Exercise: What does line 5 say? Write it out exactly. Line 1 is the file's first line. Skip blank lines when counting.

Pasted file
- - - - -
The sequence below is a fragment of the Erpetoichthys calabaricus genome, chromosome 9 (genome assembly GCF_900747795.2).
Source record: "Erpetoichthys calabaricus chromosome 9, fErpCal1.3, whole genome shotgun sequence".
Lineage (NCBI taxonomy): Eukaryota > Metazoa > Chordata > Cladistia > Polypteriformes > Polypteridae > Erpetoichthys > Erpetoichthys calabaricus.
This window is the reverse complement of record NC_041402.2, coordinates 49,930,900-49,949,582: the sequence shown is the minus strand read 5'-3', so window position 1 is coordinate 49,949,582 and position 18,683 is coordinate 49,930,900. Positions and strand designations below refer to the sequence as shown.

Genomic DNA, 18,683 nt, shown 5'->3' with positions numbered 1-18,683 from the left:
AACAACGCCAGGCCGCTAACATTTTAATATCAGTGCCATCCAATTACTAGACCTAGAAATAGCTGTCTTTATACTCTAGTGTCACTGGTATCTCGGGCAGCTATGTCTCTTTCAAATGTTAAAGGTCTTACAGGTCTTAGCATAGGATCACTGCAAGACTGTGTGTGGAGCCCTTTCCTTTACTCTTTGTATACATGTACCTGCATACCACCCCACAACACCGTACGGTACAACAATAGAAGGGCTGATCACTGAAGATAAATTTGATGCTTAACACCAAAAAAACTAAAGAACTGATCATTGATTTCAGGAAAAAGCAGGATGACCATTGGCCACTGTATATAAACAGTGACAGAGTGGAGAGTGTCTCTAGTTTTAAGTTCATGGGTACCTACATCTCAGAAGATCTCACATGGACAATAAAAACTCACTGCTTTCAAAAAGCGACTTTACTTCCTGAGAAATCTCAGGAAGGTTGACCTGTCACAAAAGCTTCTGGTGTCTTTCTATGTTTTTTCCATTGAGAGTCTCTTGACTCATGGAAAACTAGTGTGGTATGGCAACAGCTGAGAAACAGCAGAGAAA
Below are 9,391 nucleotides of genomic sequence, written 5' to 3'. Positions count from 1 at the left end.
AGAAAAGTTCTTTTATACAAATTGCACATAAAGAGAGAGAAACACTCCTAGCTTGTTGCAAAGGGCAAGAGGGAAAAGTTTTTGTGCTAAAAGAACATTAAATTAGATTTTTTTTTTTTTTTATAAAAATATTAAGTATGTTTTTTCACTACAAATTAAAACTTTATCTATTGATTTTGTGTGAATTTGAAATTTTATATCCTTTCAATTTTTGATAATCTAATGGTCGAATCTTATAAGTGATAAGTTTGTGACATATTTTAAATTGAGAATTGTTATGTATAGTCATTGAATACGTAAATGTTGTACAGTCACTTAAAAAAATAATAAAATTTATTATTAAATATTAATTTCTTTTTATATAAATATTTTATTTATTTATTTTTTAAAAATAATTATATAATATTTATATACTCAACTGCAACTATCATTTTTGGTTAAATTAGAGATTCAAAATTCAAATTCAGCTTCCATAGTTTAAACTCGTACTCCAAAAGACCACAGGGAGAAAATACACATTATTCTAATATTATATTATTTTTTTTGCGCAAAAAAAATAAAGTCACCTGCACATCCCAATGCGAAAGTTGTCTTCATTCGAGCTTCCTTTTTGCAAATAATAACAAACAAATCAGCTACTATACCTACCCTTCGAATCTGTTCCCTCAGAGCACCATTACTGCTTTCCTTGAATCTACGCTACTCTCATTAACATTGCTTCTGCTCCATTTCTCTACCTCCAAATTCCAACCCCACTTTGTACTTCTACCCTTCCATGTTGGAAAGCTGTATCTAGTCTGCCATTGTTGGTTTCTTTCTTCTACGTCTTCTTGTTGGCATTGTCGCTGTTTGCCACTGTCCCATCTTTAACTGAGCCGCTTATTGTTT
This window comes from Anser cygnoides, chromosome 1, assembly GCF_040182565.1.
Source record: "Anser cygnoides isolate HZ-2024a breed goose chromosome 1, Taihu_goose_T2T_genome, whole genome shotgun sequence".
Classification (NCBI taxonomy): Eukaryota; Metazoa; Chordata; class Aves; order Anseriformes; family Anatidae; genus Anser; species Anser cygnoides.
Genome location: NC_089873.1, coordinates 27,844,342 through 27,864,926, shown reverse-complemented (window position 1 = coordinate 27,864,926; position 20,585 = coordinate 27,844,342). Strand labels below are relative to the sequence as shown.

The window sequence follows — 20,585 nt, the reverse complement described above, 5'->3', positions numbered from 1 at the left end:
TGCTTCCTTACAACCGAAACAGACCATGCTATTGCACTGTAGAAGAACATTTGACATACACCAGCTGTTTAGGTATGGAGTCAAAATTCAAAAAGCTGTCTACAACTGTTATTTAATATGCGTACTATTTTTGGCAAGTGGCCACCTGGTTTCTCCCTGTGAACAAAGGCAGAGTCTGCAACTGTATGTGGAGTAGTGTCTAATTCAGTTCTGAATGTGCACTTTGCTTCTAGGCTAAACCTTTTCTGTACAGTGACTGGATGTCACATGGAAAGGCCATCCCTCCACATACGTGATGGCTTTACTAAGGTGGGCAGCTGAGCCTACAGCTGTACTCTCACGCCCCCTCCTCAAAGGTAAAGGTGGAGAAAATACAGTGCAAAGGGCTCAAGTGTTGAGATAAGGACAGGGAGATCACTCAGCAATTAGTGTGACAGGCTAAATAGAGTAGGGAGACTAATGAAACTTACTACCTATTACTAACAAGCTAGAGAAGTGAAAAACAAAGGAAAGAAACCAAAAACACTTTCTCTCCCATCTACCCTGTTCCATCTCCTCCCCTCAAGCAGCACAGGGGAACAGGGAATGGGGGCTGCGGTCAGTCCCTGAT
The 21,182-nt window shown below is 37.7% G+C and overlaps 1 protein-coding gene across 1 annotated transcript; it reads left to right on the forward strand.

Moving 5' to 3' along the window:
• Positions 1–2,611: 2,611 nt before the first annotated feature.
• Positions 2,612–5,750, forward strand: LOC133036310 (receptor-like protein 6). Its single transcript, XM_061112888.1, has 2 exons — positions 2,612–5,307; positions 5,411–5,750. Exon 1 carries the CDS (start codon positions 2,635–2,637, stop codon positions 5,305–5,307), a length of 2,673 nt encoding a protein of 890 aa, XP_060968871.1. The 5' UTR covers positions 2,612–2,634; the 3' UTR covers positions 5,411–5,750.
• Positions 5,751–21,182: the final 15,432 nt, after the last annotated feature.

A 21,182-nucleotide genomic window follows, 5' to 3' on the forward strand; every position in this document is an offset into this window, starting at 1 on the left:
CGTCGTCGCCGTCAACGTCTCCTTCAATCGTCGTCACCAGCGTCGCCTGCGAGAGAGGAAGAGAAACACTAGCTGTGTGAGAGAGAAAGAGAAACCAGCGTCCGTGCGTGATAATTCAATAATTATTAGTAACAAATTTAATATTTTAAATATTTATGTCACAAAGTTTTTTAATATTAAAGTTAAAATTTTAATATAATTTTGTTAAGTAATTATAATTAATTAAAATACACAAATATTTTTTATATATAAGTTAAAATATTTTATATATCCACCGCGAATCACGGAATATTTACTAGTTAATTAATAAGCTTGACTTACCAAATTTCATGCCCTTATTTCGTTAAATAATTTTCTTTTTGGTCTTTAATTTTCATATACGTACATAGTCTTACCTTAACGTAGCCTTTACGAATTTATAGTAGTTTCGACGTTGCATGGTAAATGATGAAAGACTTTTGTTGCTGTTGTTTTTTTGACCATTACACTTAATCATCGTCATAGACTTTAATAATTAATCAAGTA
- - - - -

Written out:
Genomic DNA, 18,683 nt, shown 5'->3' with positions numbered 1-18,683 from the left: